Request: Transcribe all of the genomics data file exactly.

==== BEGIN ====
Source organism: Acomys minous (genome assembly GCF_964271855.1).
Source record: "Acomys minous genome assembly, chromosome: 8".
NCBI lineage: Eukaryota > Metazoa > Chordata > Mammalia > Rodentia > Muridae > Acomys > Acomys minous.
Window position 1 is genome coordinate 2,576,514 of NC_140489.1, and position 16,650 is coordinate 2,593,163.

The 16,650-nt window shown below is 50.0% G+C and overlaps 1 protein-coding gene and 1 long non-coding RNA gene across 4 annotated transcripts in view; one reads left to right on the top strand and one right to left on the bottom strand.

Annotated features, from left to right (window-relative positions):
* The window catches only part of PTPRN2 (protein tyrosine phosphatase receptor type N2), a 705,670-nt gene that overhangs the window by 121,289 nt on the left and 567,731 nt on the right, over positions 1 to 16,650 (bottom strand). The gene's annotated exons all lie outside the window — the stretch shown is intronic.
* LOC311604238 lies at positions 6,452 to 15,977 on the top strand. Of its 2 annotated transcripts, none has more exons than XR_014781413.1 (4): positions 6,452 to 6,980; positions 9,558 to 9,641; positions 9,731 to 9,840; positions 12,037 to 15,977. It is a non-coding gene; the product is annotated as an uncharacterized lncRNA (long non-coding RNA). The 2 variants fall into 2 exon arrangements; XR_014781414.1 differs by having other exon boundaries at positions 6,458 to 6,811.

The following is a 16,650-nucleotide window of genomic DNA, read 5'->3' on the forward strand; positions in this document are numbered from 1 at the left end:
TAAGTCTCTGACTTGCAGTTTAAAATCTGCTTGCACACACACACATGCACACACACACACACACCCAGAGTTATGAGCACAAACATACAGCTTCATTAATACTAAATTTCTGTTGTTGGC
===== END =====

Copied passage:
Source organism: Acomys minous (genome assembly GCF_964271855.1).
Source record: "Acomys minous genome assembly, chromosome: 8".
NCBI lineage: Eukaryota > Metazoa > Chordata > Mammalia > Rodentia > Muridae > Acomys > Acomys minous.
Window position 1 is genome coordinate 2,576,514 of NC_140489.1, and position 16,650 is coordinate 2,593,163.

The 16,650-nt window shown below is 50.0% G+C and overlaps 1 protein-coding gene and 1 long non-coding RNA gene across 4 annotated transcripts in view; one reads left to right on the top strand and one right to left on the bottom strand.

Annotated features, from left to right (window-relative positions):
* The window catches only part of PTPRN2 (protein tyrosine phosphatase receptor type N2), a 705,670-nt gene that overhangs the window by 121,289 nt on the left and 567,731 nt on the right, over positions 1 to 16,650 (bottom strand). The gene's annotated exons all lie outside the window — the stretch shown is intronic.
* LOC311604238 lies at positions 6,452 to 15,977 on the top strand. Of its 2 annotated transcripts, none has more exons than XR_014781413.1 (4): positions 6,452 to 6,980; positions 9,558 to 9,641; positions 9,731 to 9,840; positions 12,037 to 15,977. It is a non-coding gene; the product is annotated as an uncharacterized lncRNA (long non-coding RNA). The 2 variants fall into 2 exon arrangements; XR_014781414.1 differs by having other exon boundaries at positions 6,458 to 6,811.

The following is a 16,650-nucleotide window of genomic DNA, read 5'->3' on the forward strand; positions in this document are numbered from 1 at the left end:
TAAGTCTCTGACTTGCAGTTTAAAATCTGCTTGCACACACACACATGCACACACACACACACACCCAGAGTTATGAGCACAAACATACAGCTTCATTAATACTAAATTTCTGTTGTTGGC